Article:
This association as a “cure” perhaps, explains why the drink was originally served with a small accompaniment of food. Realistically a hungover person desperate enough to chance the drink can only handle a little mouthful. Before the war, Bloody Mary’s were served with a stick of celery or little toothpicks of food stuck on top, like a prawn, an olive, cheese cube, a pickle, the list goes on.
It also explains why it became a stalwart of the brunch cocktail menu and went hand and hand with it. It was being ordered by distressed punters during their time of need, alongside its companion the mimosas, which is as close to orange juice as an alcoholic drink can get. Both can be made cheaply, without much direction, with budget tinned tomato juice and cheap concentrated orange juice respectively. They exist on a brunch menu without much thought, there is rarely, if ever even a brunch cocktail menu. They are lone rangers, existing apart from the thoughtful cocktails that typically appear after dark when the bartenders start their shifts. Maybe this is another reason why these drinks were authorized to be sold, there were no bartenders around to put a stop to it, only chefs who lent on what they know, making food and putting food on things.
Brunch cocktails should provide some sustenance to those desperate enough to drink at 1pm.
So the rise of Bloody Mary’s can also be charted alongside the rise of brunch which feels like it was only created a couple of years ago. Brunch has formed into an actual meal in the day (well weekend day). As the lines between breakfast, lunch, and dinner being blurred, so too have Bloody Mary’s. Becoming radicalized with toppings and increasingly popularized by the hungover masses.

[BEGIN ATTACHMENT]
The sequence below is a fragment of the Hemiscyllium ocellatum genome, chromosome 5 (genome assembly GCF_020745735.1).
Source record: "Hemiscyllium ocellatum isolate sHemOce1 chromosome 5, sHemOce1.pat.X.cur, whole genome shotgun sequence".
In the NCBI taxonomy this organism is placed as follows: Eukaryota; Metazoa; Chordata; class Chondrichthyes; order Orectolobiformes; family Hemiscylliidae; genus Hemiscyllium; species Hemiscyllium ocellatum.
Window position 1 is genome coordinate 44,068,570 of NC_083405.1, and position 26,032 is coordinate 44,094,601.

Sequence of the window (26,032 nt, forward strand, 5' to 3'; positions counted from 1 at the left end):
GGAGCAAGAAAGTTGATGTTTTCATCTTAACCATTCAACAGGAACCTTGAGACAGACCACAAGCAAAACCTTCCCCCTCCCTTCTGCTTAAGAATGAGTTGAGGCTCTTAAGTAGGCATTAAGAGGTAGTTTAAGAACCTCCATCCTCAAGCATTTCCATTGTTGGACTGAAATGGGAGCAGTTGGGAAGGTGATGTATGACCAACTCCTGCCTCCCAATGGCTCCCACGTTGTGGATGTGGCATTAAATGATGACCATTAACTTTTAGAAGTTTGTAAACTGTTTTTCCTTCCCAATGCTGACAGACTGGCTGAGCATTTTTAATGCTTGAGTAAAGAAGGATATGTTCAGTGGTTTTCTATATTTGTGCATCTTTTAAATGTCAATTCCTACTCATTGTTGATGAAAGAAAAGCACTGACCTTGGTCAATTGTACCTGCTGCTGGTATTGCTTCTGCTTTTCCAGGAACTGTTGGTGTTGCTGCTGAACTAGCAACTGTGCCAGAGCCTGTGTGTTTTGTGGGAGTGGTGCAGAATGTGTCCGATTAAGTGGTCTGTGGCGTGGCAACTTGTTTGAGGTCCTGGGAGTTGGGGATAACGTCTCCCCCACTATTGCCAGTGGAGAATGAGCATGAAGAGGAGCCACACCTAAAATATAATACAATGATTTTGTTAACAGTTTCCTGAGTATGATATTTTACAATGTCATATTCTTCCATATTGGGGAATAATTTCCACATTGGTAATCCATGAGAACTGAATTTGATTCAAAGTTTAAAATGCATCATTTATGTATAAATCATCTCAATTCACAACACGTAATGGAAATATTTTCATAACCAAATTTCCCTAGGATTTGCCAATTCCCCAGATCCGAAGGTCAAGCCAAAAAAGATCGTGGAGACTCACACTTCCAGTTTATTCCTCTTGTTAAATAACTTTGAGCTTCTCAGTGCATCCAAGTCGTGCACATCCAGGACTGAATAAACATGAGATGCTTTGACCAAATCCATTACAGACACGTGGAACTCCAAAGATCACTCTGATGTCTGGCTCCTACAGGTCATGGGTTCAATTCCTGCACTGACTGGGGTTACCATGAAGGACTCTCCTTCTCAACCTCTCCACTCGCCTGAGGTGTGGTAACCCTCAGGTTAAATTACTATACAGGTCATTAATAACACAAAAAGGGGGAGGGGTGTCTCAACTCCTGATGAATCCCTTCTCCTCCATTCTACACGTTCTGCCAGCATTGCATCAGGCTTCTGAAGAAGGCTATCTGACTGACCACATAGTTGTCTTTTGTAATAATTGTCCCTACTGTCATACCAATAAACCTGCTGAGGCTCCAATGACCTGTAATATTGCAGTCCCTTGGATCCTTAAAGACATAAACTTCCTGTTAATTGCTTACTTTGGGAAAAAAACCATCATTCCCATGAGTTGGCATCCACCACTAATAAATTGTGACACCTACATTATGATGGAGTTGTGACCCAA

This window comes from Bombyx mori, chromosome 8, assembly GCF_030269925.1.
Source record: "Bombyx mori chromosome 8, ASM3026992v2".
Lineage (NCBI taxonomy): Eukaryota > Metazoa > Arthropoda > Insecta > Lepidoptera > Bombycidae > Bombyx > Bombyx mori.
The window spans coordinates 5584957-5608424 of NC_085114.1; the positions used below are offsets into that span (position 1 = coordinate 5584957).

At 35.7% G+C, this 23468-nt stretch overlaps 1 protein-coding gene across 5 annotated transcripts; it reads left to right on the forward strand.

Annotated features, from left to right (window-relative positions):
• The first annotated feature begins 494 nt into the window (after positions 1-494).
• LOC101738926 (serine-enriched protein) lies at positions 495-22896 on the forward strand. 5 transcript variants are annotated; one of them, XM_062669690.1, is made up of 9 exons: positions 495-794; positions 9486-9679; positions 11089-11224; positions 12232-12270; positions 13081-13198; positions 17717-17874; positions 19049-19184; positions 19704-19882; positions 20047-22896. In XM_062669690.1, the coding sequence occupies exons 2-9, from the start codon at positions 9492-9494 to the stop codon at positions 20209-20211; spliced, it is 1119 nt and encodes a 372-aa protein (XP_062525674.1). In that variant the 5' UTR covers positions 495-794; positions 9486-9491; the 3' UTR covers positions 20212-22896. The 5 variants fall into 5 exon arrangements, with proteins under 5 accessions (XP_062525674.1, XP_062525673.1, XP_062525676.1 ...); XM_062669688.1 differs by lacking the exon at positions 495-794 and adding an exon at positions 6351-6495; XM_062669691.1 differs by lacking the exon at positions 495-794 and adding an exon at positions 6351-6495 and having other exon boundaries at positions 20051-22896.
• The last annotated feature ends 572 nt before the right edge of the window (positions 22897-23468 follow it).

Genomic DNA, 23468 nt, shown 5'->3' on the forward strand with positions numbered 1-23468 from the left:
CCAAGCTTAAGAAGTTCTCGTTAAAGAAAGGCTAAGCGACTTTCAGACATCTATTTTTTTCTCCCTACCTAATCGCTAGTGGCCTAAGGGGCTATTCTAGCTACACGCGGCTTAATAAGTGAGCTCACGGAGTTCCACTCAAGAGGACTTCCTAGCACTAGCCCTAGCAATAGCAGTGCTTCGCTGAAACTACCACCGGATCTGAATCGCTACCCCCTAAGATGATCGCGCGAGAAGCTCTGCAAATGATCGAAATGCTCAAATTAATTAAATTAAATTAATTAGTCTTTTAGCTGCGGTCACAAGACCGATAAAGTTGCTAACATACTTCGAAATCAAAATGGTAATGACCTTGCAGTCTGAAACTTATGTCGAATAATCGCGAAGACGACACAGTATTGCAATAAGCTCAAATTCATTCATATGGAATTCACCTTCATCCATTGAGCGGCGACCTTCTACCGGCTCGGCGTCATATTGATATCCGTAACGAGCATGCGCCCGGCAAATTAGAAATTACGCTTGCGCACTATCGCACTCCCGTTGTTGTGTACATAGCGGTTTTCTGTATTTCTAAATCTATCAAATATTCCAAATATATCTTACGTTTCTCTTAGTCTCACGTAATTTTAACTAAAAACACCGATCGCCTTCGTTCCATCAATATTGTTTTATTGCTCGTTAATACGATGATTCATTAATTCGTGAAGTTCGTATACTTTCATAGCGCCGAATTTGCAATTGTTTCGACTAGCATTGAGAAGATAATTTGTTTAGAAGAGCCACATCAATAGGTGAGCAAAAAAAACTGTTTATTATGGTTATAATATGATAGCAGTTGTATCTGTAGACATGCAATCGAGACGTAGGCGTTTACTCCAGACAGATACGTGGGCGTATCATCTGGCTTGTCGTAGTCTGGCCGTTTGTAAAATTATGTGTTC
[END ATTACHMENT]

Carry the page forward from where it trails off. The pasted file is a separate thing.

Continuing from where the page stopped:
It’s sort of easy to see how restaurants around the US latched onto the topheavy Mary’s. They are a novelty, an outrageous cocktail that became a mascot for so many businesses. They were an exciting trend, operating in an entirely new space between food and drink. They were also getting customers out of bed early and into their premises. Their success and the escalation of this war was proof that people want a memorable dining experience at all periods of the day, and that people will get out of bed on the weekend for a trend.
Restaurants across the US became known for a specific Bloody Mary garnish, from entire fried chickens, whole pizzas to cheeseburgers. Entire meals precariously placed on top of glasses was a great novelty for customers, restaurants pushed the boat further and further out becoming known for putting more extreme accouterments on top of the drinks. You no longer got “snack” an olive or a celery stalk with your Bloody Mary, you got an entire meal.
Their popularity soared as well. Who would order a burger when you could a drink with one on top plus fries and a dessert? It makes no sense, but it’s value for money. Especially since these whacked-out concoctions were priced around the 14$ mark. There’s a lot more bang for your buck there, than the typical cocktail, made from a twist of lemon and a dash of vodka.
The shock factor seemed to account for a lot of the escalation. It was difficult to escape the pictures of the towering drinks even across the water, entire Reddit threads accounted for the various things placed on top of the drinks. The images were shared online, people interacted, the restaurant became known for that specific crazy concoction and people flocked to them.
This escalation does seem to have calmed down since its peak in 2016, with many of the restaurants once lauded for their ridiculous toppings, stripping the mad drinks off the menu completely. Opting to sell a “classic” Bloody Mary, whatever that means. It does seem like that crazy time has passed, and we can now look back on with some sort of nostalgia. Maybe because the novelty has worn off a little or enough people have drunk (sorry eaten) the Bloody Mary’s to know better. I suppose we will just have to wait to see where the next iteration of the drink takes us.